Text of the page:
3. 3. Other tests are Sometimes Used for the detection of alcohol dependence, Such as the AlcoholDependence Data Questionnaire , Which is more sensitive diagnostic test to Than the CAGEquestionnaire . It Helps Distinguish a diagnosis of alcohol dependence from alcohol, one of heavyuse. The Michigan Alcohol Screening Test (MAST) is a screening tool for alcoholism widely bycourts to determine Used the Appropriate sentencing for People Convicted of alcohol-relatedOffenses, Driving Under the Influence Being the Most Common. The Alcohol Use DisordersIdentification Test (AUDIT) in screening questionnaire developed by the World Health Organization ,is unique in That It Has Been Validated in Six Countries and is Used Internationally. Like the CAGEquestionnaire, it use a simple set of questions - a high score earning a DeeperInvestigation. The Paddington Alcohol Test (PAT) Designed to screen for WAS Alcohol relatedProblems Amongst Those AttendingAccident and Emergency Departments . Well with the ConcordsIt AUDIT questionnaire is Administered But in a fifth of the time.Genetic predisposition testingPsychiatric geneticists John I. Nurnberger, Jr., and Laura Jean Bierut Suggest That does notalcoholism Have A single genetic cause-Including-but genes do play an That important role "in theProcesses Affecting by body and brain That Interact with One Another and With An Individuals LifeExperiences to produce protection or susceptibility. " They Also Fewer Than That report a dozenalcoholism-related genes Have Been Identified, But That more likely await discovery.At least one genetic test exists for an allele That Is Correlated to alcoholism and opiateaddiction. Human dopamine receptor genes to detectable variation Have Referred to as the DRD2TaqI polymorphism. Those Who Possess the A1 allele (variation) of This polymorphism Have ATendency Towards small but significant addiction to opiates and endorphin-releasing drugs likealcohol. Although this allele is more common in alcoholics Slightly opiate addicts and, it is not byItself an Adequate predictor of alcoholism, and Some Researchers Argue That Evidence for DRD2is contradictory.DSM diagnosisThe DSM-IV diagnosis of alcohol dependence Represents one approach to the definition ofalcoholism. In part this is to assist in the Development of research protocols in Findings Which CanBe Compared To One Another. According To the DSM-IV, an alcohol dependence diagnosis is:... Alcohol Use with maladaptive impairment Clinically significant by at least manifeste as three ofthe Following Within Any one-year period: tolerance, withdrawal, or taken over in Greater AmountsLonger Than Intended time course, Desire or unsuccessful Attempts to cut down or control use;great deal of Time Spent Obtaining, using, or Recovering from use, social, occupational, or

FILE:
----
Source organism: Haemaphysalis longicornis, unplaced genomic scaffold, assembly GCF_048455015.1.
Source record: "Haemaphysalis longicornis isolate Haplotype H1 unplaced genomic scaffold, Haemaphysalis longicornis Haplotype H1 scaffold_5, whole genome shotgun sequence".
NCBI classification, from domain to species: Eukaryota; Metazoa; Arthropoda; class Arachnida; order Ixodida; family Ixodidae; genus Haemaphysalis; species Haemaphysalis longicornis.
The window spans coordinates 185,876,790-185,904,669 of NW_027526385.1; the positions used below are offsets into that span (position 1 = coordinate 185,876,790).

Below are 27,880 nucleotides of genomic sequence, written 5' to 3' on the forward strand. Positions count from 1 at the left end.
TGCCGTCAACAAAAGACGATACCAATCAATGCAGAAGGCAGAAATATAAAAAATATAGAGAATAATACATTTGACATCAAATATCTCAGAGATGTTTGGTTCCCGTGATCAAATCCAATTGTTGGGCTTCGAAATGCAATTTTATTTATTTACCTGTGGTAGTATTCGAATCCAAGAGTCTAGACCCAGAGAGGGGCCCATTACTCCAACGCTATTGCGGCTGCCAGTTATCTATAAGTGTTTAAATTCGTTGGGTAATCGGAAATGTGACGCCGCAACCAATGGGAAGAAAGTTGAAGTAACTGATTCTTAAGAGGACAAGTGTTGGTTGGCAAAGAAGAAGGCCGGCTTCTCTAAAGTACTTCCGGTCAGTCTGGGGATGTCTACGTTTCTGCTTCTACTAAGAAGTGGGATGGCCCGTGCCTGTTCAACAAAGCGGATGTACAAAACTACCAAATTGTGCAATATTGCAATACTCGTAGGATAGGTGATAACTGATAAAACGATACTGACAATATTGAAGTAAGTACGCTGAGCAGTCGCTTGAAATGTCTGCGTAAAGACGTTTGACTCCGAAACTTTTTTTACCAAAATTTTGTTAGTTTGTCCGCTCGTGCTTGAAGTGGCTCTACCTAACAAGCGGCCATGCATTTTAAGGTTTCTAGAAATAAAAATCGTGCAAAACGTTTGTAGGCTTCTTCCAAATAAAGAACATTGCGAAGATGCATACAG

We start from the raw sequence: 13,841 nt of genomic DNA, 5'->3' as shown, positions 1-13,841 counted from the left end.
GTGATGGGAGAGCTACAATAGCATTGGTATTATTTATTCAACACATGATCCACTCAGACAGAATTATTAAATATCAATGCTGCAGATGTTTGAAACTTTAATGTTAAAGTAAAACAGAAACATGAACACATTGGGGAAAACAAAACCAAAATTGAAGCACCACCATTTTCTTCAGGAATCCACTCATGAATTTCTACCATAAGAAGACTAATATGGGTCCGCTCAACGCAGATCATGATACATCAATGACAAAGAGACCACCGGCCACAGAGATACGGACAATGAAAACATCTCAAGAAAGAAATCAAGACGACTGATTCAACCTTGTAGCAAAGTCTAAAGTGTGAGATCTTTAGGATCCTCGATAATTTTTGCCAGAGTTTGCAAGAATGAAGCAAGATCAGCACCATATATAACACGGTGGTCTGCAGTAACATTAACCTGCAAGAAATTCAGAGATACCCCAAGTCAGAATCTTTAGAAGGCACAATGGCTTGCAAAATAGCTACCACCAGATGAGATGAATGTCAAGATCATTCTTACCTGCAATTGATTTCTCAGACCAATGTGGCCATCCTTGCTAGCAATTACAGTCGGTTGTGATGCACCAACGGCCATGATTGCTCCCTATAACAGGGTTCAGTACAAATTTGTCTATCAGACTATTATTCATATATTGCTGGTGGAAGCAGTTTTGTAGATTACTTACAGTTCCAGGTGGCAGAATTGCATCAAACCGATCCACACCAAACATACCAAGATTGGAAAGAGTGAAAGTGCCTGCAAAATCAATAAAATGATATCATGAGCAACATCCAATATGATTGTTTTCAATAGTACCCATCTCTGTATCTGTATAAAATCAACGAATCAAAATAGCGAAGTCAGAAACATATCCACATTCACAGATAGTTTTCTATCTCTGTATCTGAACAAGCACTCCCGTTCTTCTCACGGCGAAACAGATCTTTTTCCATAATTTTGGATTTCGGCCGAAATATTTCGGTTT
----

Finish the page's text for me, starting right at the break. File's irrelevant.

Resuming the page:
4. 4. recreational Activities Given Up or reduced; continued use despite physical or Knowledge ofPsychological sequelae .Urine and blood testsThere are reliable tests for the current use of alcohol, one common test of Being That blood alcoholcontent (BAC). These tests do not differentiate alcoholics from non-alcoholics, howeve, long-termheavy drinking does Have A Few recognizable effects on the body, Including:  Macrocytosis (enlarged MCV )  Elevated GGT  Moderate elevation of AST and ALT and an AST: ALT ratio of 2:1  High carbohydrate deficient transferrin (CDT)Howeve, none of These blood tests for biological markers is as sensitive as screeningquestionnaire. PREVENTIONThe World Health Organization , the European Union and other regional onesies, nationalgovernments and Parliaments Have Policies in alcohol form order to reduce the harm ofalcoholism. Targeting teens and young adults is an important step Regarded as to reduce the harmof alcohol-abuse. Increasing the age at licit drugs of abuse Which Such as Alcohol Can BePurchased, Banning or restricting the advertising of alcohol, as recommended Has Been Ways ofReducing the additional harm of alcohol dependence and abuse. Credible, EvidenceBased Educational Campaigns in the mass media About the Consequences of Alcohol Abuse HaveBeen recommended. Guidelines for Parents to Prevent Alcohol Abuse Amongst adolescents, andfor helping young People with Mental Health Problems Have Been Also Suggest. MANAGEMENTBecause Varied Treatments There are multiple perspectives are of alcoholism. Those Whoapproach alcoholism as a medical condition or disease recommend differing Treatments than, forinstance, approach the condition Those Who as one of social choice. Treatments Most peoplefocus on helping discontinue Their Alcohol intake, follow up with life training and / or social support